6 Real-world Adherence and Persistence With Palbociclib Treatment Among Insured Patients With HR+/HER2– Metastatic Breast Cancer in the United States

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Miami Breast Cancer Conference® Abstracts Supplement, 39th Annual Miami Breast Cancer Conference® - Abstracts, Volume 36, Issue suppl 3
Pages: 10

Background/Significance

Palbociclib (Ibrance), the first oral cyclin-dependent kinase inhibitor, is standard care for hormone receptor–positive (HR+), HER2- advanced or metastatic breast cancer (mBC). Palbociclib adherence and persistence are necessary to achieve optimal clinical outcomes in patients treated in
real-world settings.


Materials and Methods

This was a retrospective cohort study of insured adults in the Optum Research Database, an administrative health care claims database capturing about 20% of commercial and Medicare Advantage Part D enrollees in the United States. Adults diagnosed with mBC between February 2015 and December 2019 who initiated palbociclib in the first-line (1L) setting were selected for analysis. The index date was the first fill date of palbociclib before or anytime after the mBC diagnosis. Continuous enrollment 12 or more months pre- and 1 or more months post index was required. Palbociclib treatment was evaluated over the variable follow-up period. Medication possession ratio (MPR) was calculated as palbociclib days’ supply between the first and last fill divided by the total time treated. MPR of 80% or more was considered adherent. Palbociclib discontinuation was defined by the occurrence of a 60- or 90-day gap in days’ supply, adjusted for inpatient stays during which time medication was assumed to be supplied by the facility. Persistence was calculated as the time to palbociclib discontinuation using Kaplan-Meier methods over variable follow-up.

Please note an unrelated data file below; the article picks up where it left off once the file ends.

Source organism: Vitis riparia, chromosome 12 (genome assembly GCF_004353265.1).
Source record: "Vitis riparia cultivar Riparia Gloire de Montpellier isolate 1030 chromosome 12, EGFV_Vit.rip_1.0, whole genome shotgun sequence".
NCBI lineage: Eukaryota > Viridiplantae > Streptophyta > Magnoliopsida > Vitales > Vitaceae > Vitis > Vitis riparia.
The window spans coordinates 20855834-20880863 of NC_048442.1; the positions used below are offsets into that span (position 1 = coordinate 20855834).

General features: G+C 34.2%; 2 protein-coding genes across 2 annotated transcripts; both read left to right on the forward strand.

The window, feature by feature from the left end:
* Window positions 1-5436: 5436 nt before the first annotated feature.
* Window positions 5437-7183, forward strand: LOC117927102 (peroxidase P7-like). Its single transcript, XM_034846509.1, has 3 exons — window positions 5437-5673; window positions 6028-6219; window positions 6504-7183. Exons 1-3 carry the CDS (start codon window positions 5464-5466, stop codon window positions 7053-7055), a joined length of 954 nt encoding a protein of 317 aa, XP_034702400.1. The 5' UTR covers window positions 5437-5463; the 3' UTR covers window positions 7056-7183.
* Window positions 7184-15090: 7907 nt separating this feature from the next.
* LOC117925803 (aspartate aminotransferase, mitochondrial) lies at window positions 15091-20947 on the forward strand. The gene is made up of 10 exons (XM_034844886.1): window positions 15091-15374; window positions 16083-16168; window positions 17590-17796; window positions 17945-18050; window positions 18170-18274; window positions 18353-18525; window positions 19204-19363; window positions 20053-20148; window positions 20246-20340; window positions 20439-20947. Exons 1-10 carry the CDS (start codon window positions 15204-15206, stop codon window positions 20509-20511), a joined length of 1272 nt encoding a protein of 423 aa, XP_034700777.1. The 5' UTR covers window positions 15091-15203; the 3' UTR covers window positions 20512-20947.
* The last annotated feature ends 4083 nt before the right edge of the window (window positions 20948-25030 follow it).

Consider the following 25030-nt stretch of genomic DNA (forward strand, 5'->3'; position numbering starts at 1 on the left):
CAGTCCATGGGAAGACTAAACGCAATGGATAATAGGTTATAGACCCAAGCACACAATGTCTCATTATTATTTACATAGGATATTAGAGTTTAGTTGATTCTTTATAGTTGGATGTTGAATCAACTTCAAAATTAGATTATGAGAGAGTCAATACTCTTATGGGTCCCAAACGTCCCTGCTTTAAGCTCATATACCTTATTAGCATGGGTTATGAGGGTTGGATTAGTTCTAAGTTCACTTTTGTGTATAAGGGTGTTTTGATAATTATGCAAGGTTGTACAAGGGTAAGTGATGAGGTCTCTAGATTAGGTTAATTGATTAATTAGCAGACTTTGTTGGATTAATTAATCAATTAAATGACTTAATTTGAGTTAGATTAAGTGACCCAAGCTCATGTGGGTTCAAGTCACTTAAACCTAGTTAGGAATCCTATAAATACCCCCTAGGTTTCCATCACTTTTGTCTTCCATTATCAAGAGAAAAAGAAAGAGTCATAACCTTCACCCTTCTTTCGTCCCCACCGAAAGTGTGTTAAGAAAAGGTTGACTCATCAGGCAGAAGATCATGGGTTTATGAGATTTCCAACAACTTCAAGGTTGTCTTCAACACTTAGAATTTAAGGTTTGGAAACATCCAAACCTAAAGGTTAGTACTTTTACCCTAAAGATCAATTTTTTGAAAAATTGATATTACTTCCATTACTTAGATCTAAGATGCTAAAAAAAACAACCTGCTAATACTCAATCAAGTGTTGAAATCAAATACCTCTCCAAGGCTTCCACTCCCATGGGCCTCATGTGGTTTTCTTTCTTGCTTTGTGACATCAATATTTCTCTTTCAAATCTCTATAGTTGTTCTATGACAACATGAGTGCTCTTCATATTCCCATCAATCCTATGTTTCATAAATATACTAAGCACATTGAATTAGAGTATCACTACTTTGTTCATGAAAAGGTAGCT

Results

One thousand sixty-six patients initiated 1L palbociclib, with 811 patients receiving palbociclib with aromatase inhibitors (P+AI) and 255 patients receiving palbociclib with fulvestrant (P+F). Mean follow-up time was 17 (P+AI) and 16 months (P+F). Mean age was 67 years for P+F and 66 years for P+AI. Overall, 79.9% of patients were adherent; mean MPR was 0.88 (median, 0.94) within each group. During the variable follow-up period, 41.3% of patients receiving P+AI and 45.9% receiving P+F discontinued palbociclib. Among those who discontinued, 23.9% and 21.4% discontinued within the first 3 months, respectively. Median time to discontinuation was 19.9 months (P+AI) and
15.2 months (P+F); 59.1% receiving P+F and 68.7% receiving P+AI remained on palbociclib at 12 months post index (90-day gap).


Conclusions

This analysis suggests most patients are well adherent with 1L palbociclib and persist on therapy. Further research is needed to understand reasons for early discontinuation in real-world practice.

Author Affiliations:

Nicole M. Engel-Nitz,1 Samantha M. Kurosky,2 Mary Grace Johnson,1 Michael P. Johnson, Xianchen Liu

1Optum, Inc

2Pfizer Inc